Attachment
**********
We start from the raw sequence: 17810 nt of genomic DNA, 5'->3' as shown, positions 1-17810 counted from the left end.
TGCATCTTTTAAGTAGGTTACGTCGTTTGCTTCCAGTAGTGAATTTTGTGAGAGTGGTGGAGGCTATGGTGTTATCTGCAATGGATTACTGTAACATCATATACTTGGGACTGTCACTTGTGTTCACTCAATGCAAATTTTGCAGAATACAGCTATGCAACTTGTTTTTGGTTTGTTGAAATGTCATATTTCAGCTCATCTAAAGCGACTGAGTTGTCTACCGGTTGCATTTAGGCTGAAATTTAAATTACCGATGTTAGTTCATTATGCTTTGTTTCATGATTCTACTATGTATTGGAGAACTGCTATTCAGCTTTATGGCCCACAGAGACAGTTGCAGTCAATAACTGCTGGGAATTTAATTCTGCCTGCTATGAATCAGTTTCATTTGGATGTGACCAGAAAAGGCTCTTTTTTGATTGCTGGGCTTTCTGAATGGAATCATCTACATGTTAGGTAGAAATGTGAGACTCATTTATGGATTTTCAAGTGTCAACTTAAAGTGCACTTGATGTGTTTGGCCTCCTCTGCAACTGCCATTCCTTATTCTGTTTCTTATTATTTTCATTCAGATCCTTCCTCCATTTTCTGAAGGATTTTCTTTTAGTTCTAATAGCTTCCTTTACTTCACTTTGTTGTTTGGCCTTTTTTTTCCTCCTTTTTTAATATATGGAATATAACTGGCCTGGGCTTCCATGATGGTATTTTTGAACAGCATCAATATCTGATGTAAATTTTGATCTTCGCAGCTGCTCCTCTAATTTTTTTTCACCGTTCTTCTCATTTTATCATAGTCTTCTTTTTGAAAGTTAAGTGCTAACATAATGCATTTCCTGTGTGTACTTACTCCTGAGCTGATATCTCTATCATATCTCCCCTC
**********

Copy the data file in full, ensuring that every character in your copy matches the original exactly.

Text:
We start from the raw sequence: 17810 nt of genomic DNA, 5'->3' as shown, positions 1-17810 counted from the left end.
TGCATCTTTTAAGTAGGTTACGTCGTTTGCTTCCAGTAGTGAATTTTGTGAGAGTGGTGGAGGCTATGGTGTTATCTGCAATGGATTACTGTAACATCATATACTTGGGACTGTCACTTGTGTTCACTCAATGCAAATTTTGCAGAATACAGCTATGCAACTTGTTTTTGGTTTGTTGAAATGTCATATTTCAGCTCATCTAAAGCGACTGAGTTGTCTACCGGTTGCATTTAGGCTGAAATTTAAATTACCGATGTTAGTTCATTATGCTTTGTTTCATGATTCTACTATGTATTGGAGAACTGCTATTCAGCTTTATGGCCCACAGAGACAGTTGCAGTCAATAACTGCTGGGAATTTAATTCTGCCTGCTATGAATCAGTTTCATTTGGATGTGACCAGAAAAGGCTCTTTTTTGATTGCTGGGCTTTCTGAATGGAATCATCTACATGTTAGGTAGAAATGTGAGACTCATTTATGGATTTTCAAGTGTCAACTTAAAGTGCACTTGATGTGTTTGGCCTCCTCTGCAACTGCCATTCCTTATTCTGTTTCTTATTATTTTCATTCAGATCCTTCCTCCATTTTCTGAAGGATTTTCTTTTAGTTCTAATAGCTTCCTTTACTTCACTTTGTTGTTTGGCCTTTTTTTTCCTCCTTTTTTAATATATGGAATATAACTGGCCTGGGCTTCCATGATGGTATTTTTGAACAGCATCAATATCTGATGTAAATTTTGATCTTCGCAGCTGCTCCTCTAATTTTTTTTCACCGTTCTTCTCATTTTATCATAGTCTTCTTTTTGAAAGTTAAGTGCTAACATAATGCATTTCCTGTGTGTACTTACTCCTGAGCTGATATCTCTATCATATCTCCCCTC